Men of the Mounted
Of all Canadian icons the Mountie is perhaps the best internationally known. The red serge, jodhpurs and boots combination probably holds higher world-wide currency and branding for Canada than the beaver, crossed-hockey sticks, and even the maple leaf.
The “Men of the Mounted” daily strip was created by Edwin Reid “Ted” McCall and drawn by Harry S. Hall for the Toronto Telegram on Feb. 13, 1933. Both Ted and Harry were staff employees of the Toronto Telegram at the time, though Ted who had been born in Chatham, Ontario on Dec. 22, 1901 worked his way through papers in Chatham, Brantford, and North Bay where he married his wife Elsie (Donaldson) in 1922 before arriving at the Telegram in the early thirties. Harry had been born in Hull, England in 1893 and Kenneth S. Barker in his 1980 piece on the “Men of the Mounted” in Strip Scene No. 11, pp. 29-38, informs us of the following (p. 29) about Harry: …in his youth he had been a member of England’s international water polo team. He came to Canada before World War 1 and settled in Moose Jaw where he worked for the railway. He took up cartooning as a hobby. After a distinguished service in the war he found his way to the Telegram in the thirties. In addition to drawing “Men of the Mounted” he produced political and sports cartoons and a “News ‘n’ Nonsense” or “Sez Melinda” strip for his newspaper. He retired in 1953 and died in Toronto in August of the following year.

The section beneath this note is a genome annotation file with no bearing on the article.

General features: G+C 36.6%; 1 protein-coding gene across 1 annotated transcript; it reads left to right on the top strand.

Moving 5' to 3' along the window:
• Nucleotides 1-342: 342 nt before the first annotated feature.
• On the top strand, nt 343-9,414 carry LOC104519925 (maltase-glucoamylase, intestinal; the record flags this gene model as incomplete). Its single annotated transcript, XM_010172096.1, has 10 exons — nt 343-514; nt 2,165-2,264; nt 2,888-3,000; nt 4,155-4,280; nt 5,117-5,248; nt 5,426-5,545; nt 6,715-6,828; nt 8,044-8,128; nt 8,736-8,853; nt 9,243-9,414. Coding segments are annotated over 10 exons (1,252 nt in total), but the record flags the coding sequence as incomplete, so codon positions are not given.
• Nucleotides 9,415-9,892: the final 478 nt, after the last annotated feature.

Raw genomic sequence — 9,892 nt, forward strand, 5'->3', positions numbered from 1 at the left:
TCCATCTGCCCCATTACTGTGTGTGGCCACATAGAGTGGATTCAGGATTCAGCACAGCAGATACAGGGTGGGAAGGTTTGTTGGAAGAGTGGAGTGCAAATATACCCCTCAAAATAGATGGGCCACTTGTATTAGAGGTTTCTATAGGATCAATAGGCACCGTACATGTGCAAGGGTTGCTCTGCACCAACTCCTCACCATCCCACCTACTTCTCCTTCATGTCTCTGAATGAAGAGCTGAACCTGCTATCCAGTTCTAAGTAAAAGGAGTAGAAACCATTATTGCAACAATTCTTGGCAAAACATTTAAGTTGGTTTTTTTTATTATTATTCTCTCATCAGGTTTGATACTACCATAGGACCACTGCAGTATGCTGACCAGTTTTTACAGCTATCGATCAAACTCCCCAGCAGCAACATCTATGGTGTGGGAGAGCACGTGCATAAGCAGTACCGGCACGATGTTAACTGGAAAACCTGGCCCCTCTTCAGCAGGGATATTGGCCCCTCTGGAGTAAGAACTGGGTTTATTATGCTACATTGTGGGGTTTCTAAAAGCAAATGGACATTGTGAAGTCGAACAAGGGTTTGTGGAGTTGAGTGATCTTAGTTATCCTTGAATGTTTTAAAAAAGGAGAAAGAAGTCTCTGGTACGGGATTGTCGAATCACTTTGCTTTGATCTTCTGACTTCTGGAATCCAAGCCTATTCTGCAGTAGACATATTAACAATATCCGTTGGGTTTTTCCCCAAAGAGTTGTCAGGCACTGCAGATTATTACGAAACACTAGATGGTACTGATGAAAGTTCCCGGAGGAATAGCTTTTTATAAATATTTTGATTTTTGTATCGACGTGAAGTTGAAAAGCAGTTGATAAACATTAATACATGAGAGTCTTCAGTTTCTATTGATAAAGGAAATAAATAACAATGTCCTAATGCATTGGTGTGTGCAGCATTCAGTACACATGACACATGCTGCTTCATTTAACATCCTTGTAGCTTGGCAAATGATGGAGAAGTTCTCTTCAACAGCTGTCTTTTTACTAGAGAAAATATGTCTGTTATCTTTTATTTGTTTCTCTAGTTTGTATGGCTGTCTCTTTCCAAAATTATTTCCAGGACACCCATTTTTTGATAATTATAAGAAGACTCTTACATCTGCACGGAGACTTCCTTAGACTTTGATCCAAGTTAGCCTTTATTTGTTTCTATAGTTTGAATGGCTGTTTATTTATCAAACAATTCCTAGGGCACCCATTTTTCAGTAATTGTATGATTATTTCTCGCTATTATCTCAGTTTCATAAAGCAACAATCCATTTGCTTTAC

The “Men of the Mounted” had a two year run in the Telegram and Barker breaks down the story cycles as follows and points out that there were no continuing characters so that each adventure featured different officers: